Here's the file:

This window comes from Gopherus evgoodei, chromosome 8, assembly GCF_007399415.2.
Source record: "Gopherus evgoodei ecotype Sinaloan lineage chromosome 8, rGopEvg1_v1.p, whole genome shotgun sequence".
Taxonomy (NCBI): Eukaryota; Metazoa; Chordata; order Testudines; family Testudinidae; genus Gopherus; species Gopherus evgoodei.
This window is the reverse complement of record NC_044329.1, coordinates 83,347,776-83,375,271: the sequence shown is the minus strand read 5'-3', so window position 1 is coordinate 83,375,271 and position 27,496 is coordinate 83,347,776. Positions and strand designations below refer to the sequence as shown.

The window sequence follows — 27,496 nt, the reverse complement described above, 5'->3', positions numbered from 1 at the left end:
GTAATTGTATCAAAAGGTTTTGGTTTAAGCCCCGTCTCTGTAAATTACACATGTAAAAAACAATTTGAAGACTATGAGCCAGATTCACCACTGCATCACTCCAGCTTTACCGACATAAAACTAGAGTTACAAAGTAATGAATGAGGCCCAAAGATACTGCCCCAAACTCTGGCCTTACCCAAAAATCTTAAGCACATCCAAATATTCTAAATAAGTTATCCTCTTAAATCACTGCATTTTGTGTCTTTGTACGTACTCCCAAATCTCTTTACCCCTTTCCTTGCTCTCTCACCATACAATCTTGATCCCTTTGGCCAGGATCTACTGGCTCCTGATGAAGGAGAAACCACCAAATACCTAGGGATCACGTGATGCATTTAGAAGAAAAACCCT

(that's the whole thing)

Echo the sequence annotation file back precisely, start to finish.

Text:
This window comes from Gopherus evgoodei, chromosome 8, assembly GCF_007399415.2.
Source record: "Gopherus evgoodei ecotype Sinaloan lineage chromosome 8, rGopEvg1_v1.p, whole genome shotgun sequence".
Taxonomy (NCBI): Eukaryota; Metazoa; Chordata; order Testudines; family Testudinidae; genus Gopherus; species Gopherus evgoodei.
This window is the reverse complement of record NC_044329.1, coordinates 83,347,776-83,375,271: the sequence shown is the minus strand read 5'-3', so window position 1 is coordinate 83,375,271 and position 27,496 is coordinate 83,347,776. Positions and strand designations below refer to the sequence as shown.

The window sequence follows — 27,496 nt, the reverse complement described above, 5'->3', positions numbered from 1 at the left end:
GTAATTGTATCAAAAGGTTTTGGTTTAAGCCCCGTCTCTGTAAATTACACATGTAAAAAACAATTTGAAGACTATGAGCCAGATTCACCACTGCATCACTCCAGCTTTACCGACATAAAACTAGAGTTACAAAGTAATGAATGAGGCCCAAAGATACTGCCCCAAACTCTGGCCTTACCCAAAAATCTTAAGCACATCCAAATATTCTAAATAAGTTATCCTCTTAAATCACTGCATTTTGTGTCTTTGTACGTACTCCCAAATCTCTTTACCCCTTTCCTTGCTCTCTCACCATACAATCTTGATCCCTTTGGCCAGGATCTACTGGCTCCTGATGAAGGAGAAACCACCAAATACCTAGGGATCACGTGATGCATTTAGAAGAAAAACCCT